The Syrian government was supposed to relinquish its chemical weapons arsenal in 2014 under a deal promoted by the Obama administration, but a recently declassified French intelligence report has proven it to be an abject failure.
France’s declassified “national evaluation” examined evidence gathered from a sarin attack, which killed more than 80 civilians in the Syrian town of Khan Sheikhoun April 4. The report not only determined that Syrian President Bashar al-Assad’s regime was behind the attack, but also that the measures taken to ensure Assad gave up his stockpile were sorely inadequate.
“France assesses that major doubts remain as to the accuracy, exhaustiveness and sincerity of the decommissioning of Syria’s chemical weapons arsenal,” the report reads. “In particular, France assesses that Syria has maintained a capacity to produce or stock sarin, despite its commitment to destroy all stocks and capacities. Lastly, France assesses that Syria has not declared tactical munitions (grenades and rockets) such as those repeatedly used since 2013.”
The Assad regime was required to disclose and relinquish its chemical weapons stockpile as part of a 2013 agreement, partially facilitated by Assad’s ally Russia. The Obama administration promoted the agreement after Assad used chemical weapons against civilians. Obama had said such actions would force a U.S. military response, but he failed to make good on the threat. Assad killed more than 1,400 civilians in the 2013 sarin attack.
Ahmet Uzumcu, head of the Organization for the Prohibition of Chemical Weapons (OPCW), the international body which monitors such accords, hailed the agreement as a success.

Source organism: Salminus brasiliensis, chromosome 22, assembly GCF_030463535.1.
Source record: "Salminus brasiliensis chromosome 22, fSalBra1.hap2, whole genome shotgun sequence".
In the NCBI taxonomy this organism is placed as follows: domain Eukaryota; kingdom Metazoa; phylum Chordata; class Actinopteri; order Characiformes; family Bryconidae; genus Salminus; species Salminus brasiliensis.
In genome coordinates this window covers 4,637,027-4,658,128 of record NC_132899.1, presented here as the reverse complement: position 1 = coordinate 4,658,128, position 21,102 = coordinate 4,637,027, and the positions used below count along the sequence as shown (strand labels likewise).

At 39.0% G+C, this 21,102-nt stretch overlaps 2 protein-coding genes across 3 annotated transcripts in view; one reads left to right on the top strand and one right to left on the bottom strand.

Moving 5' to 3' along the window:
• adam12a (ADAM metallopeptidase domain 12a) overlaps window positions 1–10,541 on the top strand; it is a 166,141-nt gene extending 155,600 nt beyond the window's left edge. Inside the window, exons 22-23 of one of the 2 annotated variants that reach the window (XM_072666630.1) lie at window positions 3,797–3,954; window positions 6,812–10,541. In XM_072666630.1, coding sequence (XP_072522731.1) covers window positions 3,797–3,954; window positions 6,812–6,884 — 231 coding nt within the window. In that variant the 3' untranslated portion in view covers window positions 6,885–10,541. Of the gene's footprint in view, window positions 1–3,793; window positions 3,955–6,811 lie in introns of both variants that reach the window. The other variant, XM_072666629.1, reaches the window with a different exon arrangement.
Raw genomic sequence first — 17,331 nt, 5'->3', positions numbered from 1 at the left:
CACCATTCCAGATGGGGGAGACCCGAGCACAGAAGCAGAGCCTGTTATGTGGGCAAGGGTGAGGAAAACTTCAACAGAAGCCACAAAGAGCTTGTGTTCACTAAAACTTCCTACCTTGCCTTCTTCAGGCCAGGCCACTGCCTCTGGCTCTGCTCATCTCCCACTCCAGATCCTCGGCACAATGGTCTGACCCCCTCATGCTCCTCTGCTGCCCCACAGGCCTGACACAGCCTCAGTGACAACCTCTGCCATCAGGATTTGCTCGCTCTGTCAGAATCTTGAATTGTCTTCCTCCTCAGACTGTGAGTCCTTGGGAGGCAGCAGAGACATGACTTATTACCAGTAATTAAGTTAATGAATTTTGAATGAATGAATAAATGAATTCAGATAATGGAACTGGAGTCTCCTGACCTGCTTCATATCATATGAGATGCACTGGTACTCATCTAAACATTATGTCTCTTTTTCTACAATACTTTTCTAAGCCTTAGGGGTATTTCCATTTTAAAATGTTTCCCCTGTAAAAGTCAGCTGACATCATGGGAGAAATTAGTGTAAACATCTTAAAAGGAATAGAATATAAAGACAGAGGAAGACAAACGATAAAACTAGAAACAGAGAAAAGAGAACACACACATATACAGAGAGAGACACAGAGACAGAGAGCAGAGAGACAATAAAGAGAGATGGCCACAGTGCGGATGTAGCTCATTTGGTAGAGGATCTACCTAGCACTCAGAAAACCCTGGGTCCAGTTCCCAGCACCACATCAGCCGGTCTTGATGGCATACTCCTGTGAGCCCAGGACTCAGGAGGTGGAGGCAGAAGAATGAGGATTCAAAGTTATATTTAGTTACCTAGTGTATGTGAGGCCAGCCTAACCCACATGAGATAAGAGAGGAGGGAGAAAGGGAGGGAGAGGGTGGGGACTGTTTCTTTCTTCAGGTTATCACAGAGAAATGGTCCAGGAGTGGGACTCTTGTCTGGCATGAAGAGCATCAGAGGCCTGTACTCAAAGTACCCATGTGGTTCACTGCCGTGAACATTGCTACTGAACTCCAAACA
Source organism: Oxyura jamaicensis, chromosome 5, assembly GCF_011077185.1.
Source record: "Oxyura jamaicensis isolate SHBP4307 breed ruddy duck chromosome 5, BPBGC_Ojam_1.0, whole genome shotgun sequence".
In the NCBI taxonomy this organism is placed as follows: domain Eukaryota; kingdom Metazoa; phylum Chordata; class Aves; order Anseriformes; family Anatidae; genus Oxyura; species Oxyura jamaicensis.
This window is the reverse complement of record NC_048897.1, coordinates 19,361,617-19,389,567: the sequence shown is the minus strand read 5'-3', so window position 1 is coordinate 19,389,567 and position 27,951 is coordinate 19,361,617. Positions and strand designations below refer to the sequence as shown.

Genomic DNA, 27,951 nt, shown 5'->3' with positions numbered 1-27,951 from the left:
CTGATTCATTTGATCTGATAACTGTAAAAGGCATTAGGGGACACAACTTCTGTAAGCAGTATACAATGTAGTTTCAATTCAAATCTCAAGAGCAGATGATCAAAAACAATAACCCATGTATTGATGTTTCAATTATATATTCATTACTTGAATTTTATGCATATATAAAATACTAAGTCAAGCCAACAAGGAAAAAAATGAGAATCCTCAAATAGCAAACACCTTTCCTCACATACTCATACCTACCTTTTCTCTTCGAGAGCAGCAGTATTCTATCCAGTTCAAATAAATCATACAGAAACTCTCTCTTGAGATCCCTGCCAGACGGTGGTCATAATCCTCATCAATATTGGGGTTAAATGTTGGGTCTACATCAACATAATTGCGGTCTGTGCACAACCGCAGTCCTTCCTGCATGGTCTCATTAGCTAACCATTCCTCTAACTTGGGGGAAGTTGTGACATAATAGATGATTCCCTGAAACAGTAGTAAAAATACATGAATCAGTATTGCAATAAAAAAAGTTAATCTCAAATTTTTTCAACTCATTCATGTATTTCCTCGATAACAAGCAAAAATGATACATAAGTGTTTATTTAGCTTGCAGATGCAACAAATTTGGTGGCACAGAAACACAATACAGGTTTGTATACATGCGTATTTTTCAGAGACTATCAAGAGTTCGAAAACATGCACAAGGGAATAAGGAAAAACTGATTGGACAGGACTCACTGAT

“A major landmark in this mission has been reached today. The last of the remaining chemicals identified for removal from Syria were loaded this afternoon aboard the Danish ship Ark Futura,” said Uzumcu during a press conference in June 2014.
Former Secretary of State John Kerry followed up a month later with a victory lap on Sunday morning news talk shows, touting “a deal where we got 100 percent of the chemical weapons out [of Syria].”
“Identified” was the key word in Uzumcu’s statement, as it is now clear Syria was less than forthcoming in accounting for its stockpiles. The French report noted that several tons of a key component used to produce sarin known as methylphosphonyl difluoride (DF) were improperly accounted for.
“France informed the OPCW that Syria’s explanations on the quantities of DF declared — approximately 2o tonnes — as having been used in tests or lost in accidents were exaggerated,” said the report.
Additionally, French intelligence has observed several attempts on the part of Syria to acquire “dozens of tons” of isopropanol, the second key component in sarin, since 2014.
Perhaps most shockingly, the OPCW Declaration Team responsible for monitoring the agreement “has been unable to obtain any proof of the veracity of Syria’s declarations,” according to the report.
“The OPCW itself has identified major inconsistencies in Syria’s explanations concerning the presence of sarin derivatives on several sites where no activity relating to the toxin had been declared,” it added.
The results of the failed accord speak for themselves. In addition to the attack on Khan Sheikhoun, the report claims “there have been over 100 allegations” of the Assad regime’s use of sarin and chlorine gas.
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